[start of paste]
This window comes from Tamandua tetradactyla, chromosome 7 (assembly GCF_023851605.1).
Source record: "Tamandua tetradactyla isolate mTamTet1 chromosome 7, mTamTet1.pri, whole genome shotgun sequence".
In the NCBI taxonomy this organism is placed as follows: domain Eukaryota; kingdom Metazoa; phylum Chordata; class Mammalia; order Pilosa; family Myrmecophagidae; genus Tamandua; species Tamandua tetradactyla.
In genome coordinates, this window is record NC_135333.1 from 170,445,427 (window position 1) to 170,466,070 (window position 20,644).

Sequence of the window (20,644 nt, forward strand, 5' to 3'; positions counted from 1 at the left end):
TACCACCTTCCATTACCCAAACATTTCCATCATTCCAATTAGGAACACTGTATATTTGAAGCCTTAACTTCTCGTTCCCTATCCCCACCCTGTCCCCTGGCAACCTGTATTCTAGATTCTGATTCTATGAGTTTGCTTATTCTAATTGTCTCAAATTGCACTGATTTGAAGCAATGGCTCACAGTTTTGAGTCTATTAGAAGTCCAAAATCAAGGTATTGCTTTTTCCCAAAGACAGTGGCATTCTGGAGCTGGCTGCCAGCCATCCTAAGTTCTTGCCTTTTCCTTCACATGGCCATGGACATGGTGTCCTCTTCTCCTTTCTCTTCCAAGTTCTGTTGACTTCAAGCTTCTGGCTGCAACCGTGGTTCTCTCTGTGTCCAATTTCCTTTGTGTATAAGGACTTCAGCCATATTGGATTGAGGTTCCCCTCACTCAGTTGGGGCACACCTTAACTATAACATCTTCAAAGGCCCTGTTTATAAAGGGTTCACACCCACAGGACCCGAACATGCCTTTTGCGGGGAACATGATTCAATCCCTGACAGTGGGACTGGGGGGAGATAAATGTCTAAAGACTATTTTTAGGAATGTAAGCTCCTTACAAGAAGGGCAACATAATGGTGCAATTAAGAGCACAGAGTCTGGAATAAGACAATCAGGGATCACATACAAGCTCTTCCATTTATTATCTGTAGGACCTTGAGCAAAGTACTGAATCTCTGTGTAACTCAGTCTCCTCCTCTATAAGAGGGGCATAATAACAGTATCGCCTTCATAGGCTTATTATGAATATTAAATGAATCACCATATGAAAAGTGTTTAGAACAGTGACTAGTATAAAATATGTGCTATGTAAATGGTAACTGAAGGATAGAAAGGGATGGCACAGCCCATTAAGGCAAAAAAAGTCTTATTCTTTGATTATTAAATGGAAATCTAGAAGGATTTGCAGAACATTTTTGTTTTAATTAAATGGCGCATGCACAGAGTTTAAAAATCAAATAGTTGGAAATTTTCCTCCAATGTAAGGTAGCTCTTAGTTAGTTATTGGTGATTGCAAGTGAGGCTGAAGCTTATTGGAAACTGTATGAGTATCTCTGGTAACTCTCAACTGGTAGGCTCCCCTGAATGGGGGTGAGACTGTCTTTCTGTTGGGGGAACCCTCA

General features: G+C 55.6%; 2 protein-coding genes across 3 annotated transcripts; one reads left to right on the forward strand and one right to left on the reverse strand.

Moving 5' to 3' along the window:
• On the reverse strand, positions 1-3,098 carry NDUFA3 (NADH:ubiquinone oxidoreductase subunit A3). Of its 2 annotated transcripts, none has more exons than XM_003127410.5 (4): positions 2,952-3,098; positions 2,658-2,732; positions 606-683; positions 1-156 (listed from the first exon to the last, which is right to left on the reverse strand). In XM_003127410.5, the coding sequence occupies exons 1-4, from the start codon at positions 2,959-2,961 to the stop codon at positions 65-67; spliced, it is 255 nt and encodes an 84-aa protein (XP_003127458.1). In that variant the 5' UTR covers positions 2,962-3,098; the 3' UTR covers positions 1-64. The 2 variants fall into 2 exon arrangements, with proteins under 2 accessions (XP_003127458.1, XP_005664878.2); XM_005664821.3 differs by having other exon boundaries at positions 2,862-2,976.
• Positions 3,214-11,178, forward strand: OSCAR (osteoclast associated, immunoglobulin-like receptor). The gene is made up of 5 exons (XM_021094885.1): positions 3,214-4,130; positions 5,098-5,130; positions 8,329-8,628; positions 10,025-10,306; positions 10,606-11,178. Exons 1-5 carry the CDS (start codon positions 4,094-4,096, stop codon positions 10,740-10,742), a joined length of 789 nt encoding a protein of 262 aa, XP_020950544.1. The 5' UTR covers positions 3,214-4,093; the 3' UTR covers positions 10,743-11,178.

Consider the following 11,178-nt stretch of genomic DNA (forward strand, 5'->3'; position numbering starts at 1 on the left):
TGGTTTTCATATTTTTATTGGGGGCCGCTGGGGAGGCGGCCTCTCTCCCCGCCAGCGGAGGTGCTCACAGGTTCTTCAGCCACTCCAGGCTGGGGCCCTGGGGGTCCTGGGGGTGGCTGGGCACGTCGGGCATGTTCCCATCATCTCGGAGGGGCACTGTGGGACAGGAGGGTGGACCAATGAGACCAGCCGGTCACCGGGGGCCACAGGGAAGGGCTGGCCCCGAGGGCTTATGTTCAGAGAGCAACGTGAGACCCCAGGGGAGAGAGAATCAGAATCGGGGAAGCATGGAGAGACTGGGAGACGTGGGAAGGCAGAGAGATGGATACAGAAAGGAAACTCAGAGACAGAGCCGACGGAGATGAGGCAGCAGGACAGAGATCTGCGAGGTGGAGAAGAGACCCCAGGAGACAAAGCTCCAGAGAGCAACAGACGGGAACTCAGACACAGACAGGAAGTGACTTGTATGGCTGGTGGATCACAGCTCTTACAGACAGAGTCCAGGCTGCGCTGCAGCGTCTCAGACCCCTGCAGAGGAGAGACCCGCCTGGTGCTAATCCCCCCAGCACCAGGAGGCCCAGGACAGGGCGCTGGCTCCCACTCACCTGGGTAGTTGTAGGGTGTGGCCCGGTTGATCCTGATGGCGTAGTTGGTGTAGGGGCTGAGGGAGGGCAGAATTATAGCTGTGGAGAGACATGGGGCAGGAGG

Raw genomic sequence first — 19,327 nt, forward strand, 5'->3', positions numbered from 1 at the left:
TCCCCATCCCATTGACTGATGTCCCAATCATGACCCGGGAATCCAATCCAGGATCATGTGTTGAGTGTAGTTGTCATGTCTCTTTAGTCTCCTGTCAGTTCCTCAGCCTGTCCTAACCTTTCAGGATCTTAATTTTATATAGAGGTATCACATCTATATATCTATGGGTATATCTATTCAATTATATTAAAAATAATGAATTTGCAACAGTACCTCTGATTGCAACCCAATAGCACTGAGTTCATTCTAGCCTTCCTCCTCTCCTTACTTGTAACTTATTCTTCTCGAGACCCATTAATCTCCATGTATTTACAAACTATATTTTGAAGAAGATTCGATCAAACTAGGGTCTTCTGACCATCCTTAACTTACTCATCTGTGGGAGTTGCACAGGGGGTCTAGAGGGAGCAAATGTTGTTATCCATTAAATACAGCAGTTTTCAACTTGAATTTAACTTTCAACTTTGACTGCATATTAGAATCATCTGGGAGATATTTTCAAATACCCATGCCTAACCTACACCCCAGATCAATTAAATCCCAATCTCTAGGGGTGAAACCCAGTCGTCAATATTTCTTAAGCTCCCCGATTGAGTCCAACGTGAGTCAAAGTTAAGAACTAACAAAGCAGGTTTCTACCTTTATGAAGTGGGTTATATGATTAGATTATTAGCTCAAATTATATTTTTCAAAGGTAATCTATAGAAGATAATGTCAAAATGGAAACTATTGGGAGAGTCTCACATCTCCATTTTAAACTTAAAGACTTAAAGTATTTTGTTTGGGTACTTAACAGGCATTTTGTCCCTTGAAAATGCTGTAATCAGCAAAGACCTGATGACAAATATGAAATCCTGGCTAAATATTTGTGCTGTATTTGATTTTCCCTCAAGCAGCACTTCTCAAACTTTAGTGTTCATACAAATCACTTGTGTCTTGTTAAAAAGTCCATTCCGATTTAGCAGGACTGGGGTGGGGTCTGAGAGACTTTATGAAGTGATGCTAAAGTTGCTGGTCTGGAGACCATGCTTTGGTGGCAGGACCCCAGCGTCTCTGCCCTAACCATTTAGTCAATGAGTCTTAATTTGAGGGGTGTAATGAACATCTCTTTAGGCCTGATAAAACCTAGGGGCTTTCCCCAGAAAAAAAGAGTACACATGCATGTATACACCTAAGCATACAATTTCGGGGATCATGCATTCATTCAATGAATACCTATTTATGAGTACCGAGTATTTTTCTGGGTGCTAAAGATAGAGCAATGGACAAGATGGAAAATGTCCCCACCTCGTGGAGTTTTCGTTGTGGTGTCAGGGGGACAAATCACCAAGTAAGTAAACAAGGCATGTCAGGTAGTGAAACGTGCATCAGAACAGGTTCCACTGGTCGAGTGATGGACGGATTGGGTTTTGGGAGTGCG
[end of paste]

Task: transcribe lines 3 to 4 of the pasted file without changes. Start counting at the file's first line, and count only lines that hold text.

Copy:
In the NCBI taxonomy this organism is placed as follows: domain Eukaryota; kingdom Metazoa; phylum Chordata; class Mammalia; order Pilosa; family Myrmecophagidae; genus Tamandua; species Tamandua tetradactyla.
In genome coordinates, this window is record NC_135333.1 from 170,445,427 (window position 1) to 170,466,070 (window position 20,644).